After the great reception at FOSS4G, where we presented our CartoDB Developers Program, we’d like to show developers and companies what it entails to develop on top of the CartoDB Platform and why it’s the best place to develop and commercialize geospatial products. And what better way to demonstrate this than by inviting those developers who are already using CartoDB to do business to share their experiences using our product?
For this first post, welcome John Branigan from Azavea. Azavea is a CartoDB partner specialized in the creation of geographic web and mobile software, as well as geospatial analysis services to enhance decision-making. John has over 13 years of experience working in geographic information systems, database design and analysis, and web development and design, and has focused for the last two years on managing large-scale web application development projects.
I started working in GIS in an ESRI shop, so all of the Arc software is my background. I am comfortable with their desktop software as well as the web services and web servers. Today, I pretty much use QGIS, PostGIS, TileMill, and CartoDB.
So one potential workflow for a project would be to load my spatial data initially into a local PostGIS database. I do this because SQL is one of my preferred methods of understanding a dataset (sometimes I go straight to CartoDB). I can load this directly into QGIS for basic visualization. If there are auxiliary attribute tables, I can ask questions in PostGIS to discover interesting trends and relationships among the data. I may or may not use TileMill to play with cartographic styling - the CartoCSS can be directly transferred to CartoDB, which is great. All of the aforementioned tools are available even without an internet connection, which can be convenient.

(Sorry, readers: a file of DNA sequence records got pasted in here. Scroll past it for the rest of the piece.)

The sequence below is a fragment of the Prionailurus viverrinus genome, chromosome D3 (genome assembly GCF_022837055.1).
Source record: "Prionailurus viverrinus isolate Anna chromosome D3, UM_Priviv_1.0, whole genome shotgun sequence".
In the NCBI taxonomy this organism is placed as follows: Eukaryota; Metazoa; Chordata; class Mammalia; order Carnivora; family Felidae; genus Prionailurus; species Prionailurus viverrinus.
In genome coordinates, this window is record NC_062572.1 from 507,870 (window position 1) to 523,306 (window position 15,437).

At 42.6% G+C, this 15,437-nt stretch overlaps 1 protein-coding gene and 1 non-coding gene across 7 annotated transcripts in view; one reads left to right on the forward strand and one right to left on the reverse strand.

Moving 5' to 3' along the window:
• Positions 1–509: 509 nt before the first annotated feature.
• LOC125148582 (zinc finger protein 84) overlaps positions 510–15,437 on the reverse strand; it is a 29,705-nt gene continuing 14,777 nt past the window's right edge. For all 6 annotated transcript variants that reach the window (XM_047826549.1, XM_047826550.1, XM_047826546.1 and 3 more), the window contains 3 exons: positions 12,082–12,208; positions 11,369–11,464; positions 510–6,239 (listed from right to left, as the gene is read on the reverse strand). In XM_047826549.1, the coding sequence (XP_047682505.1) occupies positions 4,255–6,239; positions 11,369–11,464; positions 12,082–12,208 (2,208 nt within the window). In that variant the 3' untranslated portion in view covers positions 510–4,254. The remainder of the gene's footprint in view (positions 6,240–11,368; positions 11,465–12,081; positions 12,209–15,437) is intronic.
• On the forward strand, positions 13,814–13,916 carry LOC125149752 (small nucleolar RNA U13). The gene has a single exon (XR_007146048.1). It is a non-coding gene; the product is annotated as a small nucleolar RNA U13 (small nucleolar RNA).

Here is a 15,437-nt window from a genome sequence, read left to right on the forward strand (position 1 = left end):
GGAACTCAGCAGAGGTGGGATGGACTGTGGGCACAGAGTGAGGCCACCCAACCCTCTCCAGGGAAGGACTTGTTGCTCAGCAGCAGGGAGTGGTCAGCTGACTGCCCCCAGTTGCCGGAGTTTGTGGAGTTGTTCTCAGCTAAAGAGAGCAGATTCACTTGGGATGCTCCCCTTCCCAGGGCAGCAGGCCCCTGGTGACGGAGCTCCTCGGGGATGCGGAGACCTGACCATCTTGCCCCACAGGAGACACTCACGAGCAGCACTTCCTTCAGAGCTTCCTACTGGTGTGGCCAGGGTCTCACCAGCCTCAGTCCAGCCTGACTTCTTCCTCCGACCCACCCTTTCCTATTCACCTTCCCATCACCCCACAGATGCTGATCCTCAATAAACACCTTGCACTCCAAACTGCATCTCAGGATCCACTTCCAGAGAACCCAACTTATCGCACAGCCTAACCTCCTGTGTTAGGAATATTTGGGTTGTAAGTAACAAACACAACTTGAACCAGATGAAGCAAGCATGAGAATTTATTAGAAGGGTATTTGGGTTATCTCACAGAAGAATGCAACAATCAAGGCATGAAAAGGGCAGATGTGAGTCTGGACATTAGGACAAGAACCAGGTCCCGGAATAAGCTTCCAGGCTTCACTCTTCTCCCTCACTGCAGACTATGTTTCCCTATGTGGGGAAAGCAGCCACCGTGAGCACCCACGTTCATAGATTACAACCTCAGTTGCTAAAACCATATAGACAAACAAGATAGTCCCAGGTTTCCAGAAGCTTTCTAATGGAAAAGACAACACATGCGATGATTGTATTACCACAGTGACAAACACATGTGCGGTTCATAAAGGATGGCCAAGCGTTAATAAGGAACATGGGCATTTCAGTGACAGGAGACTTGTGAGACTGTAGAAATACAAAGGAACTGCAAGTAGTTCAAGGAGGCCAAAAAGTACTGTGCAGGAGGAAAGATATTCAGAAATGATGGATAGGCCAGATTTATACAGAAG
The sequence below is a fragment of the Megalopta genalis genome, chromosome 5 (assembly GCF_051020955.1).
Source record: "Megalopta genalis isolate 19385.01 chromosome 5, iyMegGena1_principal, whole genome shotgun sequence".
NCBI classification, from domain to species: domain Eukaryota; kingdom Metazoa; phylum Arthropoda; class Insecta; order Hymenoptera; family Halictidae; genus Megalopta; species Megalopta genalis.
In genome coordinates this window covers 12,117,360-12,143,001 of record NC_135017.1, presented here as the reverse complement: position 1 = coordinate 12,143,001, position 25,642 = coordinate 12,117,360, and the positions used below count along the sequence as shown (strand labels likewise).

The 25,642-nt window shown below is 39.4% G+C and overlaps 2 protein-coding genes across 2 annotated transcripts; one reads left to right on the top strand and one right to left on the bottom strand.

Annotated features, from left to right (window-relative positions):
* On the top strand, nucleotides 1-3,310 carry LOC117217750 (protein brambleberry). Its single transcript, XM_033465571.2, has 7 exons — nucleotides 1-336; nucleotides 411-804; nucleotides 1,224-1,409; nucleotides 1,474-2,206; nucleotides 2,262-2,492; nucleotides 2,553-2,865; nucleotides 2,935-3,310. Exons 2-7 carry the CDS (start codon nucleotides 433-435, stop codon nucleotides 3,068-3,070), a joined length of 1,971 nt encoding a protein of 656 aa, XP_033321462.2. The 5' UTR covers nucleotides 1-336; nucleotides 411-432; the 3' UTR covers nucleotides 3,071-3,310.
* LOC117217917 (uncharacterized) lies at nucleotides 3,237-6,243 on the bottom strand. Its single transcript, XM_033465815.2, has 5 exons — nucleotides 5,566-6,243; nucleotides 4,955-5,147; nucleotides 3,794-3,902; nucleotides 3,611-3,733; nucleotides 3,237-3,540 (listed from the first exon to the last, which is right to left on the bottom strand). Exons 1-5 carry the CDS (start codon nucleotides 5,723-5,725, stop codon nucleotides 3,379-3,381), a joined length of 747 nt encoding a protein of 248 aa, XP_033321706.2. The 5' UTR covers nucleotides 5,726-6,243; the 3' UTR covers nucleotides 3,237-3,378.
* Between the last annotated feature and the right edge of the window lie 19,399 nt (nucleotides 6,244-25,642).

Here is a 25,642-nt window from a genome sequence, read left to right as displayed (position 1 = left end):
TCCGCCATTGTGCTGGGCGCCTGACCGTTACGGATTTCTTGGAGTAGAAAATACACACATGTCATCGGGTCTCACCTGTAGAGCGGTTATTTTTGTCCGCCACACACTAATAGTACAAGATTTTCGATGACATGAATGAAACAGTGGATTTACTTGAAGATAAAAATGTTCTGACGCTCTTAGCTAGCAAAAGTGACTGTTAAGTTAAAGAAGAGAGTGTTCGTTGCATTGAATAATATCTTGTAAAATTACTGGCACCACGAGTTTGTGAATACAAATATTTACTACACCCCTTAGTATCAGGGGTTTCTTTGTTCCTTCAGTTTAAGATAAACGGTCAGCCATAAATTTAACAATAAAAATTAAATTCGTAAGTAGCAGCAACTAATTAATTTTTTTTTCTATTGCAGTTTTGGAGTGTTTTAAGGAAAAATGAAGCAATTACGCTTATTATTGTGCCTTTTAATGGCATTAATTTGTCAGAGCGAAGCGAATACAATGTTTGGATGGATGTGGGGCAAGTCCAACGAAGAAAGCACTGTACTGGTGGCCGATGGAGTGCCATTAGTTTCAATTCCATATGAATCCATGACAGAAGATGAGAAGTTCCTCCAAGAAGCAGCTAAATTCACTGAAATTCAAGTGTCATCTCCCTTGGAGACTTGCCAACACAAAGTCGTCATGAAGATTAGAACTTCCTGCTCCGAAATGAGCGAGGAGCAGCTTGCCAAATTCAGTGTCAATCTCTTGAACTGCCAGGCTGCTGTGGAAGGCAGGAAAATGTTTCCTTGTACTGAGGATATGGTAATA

Once my data is prepped, and the story I want to tell is structured, I load the data into CartoDB and configure everything to be ready to share. Then it’s either published directly from CartoDB, or more likely, incorporated into a web application using the CartoDB.js or Leaflet.js library.
Having the option to use CartoDB as a PostGIS-enabled data store is incredibly valuable. Spinning up and maintaining my own database server is unnecessary now, and this accelerates project development cycles significantly. I’m also relying quite a bit on the APIs for pulling data into my apps.
A hosted, open source, spatial database. Save (at least) days of DevOps.
CartoDB.js - This is a great way to integrate data stored on CartoDB with a lightweight JS mapping library. Leaflet has been my go-to for years, and CartoDB.js provides a lot of freebies in the way it can load preconfigured visualizations in just a few lines, and wrap API requests in predefined functions.
CartoCSS and styling wizards - I’ve spent a lot of time doing cartography in desktop software. My maps look better more quickly using CartoDB - especially with the different styles available in the interface (and Torque!). I also love how the CartoCSS gets updated - I usually will set things up close to how I want them, then tweak the CSS until it’s just right.
We thank John and Azavea for taking the time to share his experiences with CartoDB. If you are interested in creating geospatial products using the CartoDB platform, take a look at this intro presentation: [CartoDB for Developers].
If you are already developing geospatial products using CartoDB, take a look at our Developers Program, and stay tuned for more developer interviews. And if you’d like to share your experiences, please write to firstname.lastname@example.org.
As announced at Google Cloud Next ‘20, we are very pleased to provide more details about our BigQuery Tiler which is now available as a beta.News
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